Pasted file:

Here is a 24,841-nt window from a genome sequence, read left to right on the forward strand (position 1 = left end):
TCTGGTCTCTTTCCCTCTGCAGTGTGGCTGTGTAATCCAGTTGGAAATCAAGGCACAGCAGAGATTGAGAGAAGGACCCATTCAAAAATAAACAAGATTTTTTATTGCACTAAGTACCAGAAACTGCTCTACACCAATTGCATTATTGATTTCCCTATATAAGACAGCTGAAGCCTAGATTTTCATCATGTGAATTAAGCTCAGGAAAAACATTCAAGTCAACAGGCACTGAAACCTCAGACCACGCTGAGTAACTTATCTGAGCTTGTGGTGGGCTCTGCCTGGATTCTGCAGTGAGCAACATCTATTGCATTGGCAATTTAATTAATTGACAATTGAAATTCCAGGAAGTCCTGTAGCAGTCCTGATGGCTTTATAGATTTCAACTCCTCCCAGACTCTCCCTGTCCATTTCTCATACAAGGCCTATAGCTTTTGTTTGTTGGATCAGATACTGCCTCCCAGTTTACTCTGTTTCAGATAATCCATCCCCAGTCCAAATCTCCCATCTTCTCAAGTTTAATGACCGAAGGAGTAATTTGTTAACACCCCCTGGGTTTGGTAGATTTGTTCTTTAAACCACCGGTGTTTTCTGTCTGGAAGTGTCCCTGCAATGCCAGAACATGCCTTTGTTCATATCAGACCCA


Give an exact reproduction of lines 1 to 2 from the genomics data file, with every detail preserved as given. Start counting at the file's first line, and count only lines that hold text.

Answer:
Here is a 24,841-nt window from a genome sequence, read left to right on the forward strand (position 1 = left end):
TCTGGTCTCTTTCCCTCTGCAGTGTGGCTGTGTAATCCAGTTGGAAATCAAGGCACAGCAGAGATTGAGAGAAGGACCCATTCAAAAATAAACAAGATTTTTTATTGCACTAAGTACCAGAAACTGCTCTACACCAATTGCATTATTGATTTCCCTATATAAGACAGCTGAAGCCTAGATTTTCATCATGTGAATTAAGCTCAGGAAAAACATTCAAGTCAACAGGCACTGAAACCTCAGACCACGCTGAGTAACTTATCTGAGCTTGTGGTGGGCTCTGCCTGGATTCTGCAGTGAGCAACATCTATTGCATTGGCAATTTAATTAATTGACAATTGAAATTCCAGGAAGTCCTGTAGCAGTCCTGATGGCTTTATAGATTTCAACTCCTCCCAGACTCTCCCTGTCCATTTCTCATACAAGGCCTATAGCTTTTGTTTGTTGGATCAGATACTGCCTCCCAGTTTACTCTGTTTCAGATAATCCATCCCCAGTCCAAATCTCCCATCTTCTCAAGTTTAATGACCGAAGGAGTAATTTGTTAACACCCCCTGGGTTTGGTAGATTTGTTCTTTAAACCACCGGTGTTTTCTGTCTGGAAGTGTCCCTGCAATGCCAGAACATGCCTTTGTTCATATCAGACCCA